We find that High Court has given good reasons for reversing the order of acquittal of the appellant. The prosecution had led evidence of P.Ws. 9,11 and 22 to prove that on 30.10.89 at about 4.00 p.m. the deceased had gone to the house of the appe'liant. P.W. 9 has stated before the Court that she had seen Rajeshwari going towards the house of accused No. 1 and she had inquired from her as to where she was going, she had replied that she was going to the house of the appellant P.W. 11 had also seen her passing by her house and going towards the house of the appellant.

P.W. 22 had not only seen her going towards the house of appellant but had also seen her entering her house. This evidence was beliaved by the trial Court and it has a'iso been believed by the High Court. The evidence of these three witnesses clearly establishes that the deceased had gone to the house of the appellant at about 4.00 p.m. on the date of the incidence and she had many ornaments on her person at that time.

The evidence of P.Ws. 2 and 3 further proves that at about 4.30 p.m. they had seen the deceased sitting in the - 4 - house of the appellant. P.W. 2 while going to the house of his uncle which was just opposite the house of the appe^ant had seen the deceased sitting in the appellant's house. P.W. 2 who is an Advocate and also a neighbour of the appellant:, had seen Rajeshwari sitting in the house of the appellant talking with her. the evidence of these two witnesses was not properly appreciated by the trial Court.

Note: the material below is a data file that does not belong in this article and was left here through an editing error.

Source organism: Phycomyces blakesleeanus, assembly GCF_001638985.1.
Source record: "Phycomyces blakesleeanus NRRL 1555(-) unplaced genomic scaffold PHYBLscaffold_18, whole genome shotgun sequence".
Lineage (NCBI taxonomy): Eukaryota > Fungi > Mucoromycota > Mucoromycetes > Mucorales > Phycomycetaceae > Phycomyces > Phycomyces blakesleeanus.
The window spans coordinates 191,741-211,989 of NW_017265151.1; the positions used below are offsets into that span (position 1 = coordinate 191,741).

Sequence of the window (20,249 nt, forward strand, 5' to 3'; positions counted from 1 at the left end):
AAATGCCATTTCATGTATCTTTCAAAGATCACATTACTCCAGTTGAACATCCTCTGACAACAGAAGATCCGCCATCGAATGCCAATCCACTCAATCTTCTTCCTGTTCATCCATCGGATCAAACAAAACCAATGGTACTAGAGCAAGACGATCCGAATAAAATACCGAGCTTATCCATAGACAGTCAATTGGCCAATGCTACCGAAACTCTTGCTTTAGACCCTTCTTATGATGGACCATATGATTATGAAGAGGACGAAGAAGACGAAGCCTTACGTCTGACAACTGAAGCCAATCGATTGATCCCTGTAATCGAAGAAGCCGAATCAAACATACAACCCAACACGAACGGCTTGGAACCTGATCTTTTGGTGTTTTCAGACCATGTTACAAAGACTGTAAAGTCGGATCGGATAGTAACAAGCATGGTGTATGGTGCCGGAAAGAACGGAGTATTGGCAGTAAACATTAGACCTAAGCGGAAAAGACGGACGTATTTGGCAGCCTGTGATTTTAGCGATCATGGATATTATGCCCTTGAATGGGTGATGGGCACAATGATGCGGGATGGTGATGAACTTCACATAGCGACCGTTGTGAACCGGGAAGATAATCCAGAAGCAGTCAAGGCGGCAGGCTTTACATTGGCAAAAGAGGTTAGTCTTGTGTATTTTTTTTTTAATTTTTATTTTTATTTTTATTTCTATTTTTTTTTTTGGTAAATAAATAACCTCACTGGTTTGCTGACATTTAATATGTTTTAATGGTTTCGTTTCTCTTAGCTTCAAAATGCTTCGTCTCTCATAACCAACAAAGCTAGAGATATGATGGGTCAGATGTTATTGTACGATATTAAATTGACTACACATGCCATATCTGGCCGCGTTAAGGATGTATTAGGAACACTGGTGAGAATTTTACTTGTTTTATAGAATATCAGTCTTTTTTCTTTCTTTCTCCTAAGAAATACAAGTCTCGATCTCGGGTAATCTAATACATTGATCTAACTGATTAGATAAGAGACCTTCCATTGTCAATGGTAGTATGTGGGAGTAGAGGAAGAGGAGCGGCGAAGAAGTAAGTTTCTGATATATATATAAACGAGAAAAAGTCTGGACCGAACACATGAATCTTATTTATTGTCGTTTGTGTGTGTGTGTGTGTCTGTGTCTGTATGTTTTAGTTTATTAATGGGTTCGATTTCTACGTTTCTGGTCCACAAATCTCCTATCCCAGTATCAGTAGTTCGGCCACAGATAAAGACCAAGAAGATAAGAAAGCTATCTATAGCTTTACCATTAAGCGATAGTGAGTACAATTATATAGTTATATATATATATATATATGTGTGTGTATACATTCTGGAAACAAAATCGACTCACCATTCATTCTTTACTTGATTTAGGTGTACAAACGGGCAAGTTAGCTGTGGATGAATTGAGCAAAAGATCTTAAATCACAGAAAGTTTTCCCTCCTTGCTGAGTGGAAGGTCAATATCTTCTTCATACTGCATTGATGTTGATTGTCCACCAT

The High Court has rightly held that their evidence is available and trustworthy.

P.W. 4 had good relations with the appellant. She has stated in her evidence that on the date of the incidence at about 5.00 or 5.15 p.m. the appellant had come to her house along with her minor daughter and requested her to keep her minor daughter for some time as she wanted to go to bus stand to see off one relative. The appellant, did not return till 7.15 p.m.. The appellant's daughter wanted to go back to her house and as she was afraid of going back alone she had gone with her. She had also taken her cousin P.W. 20 with her. They found the appellant's house closed but the daughter of the appellant peeped through the window and told her that her mother was inside. She again knocked the door and after sometime the appellant had opened the door. Very strangely the appellant allowed only her daughter to enter the house, asked her to wait and closed the door. She was allowed to enter the house after about five minutes. P.W.4 and P.W... 20 ,. 5 - had remained in the house for some time and during tth period P.W. 20 hqd gone inside the bed room along with the appellant's daughter in search of a ball for playing. The evidence of P.W. 20 is that when he was searching for a ball he noticed a leg of some person lying below a cot. He tried to find out what it was and then saw one dead body covered with a gunny bag. He also deposed that while returning to their house he had told that fact to P.W. 4. P.W. 4 has supported P.W. 20 on this point. The evidence of these two witnesses was challenged as unbelievable by the ''earned counsel for the appellant. But they had no reason to faisely involve the appellant. On the contrary P.W. 4 was on good terms with the appellant.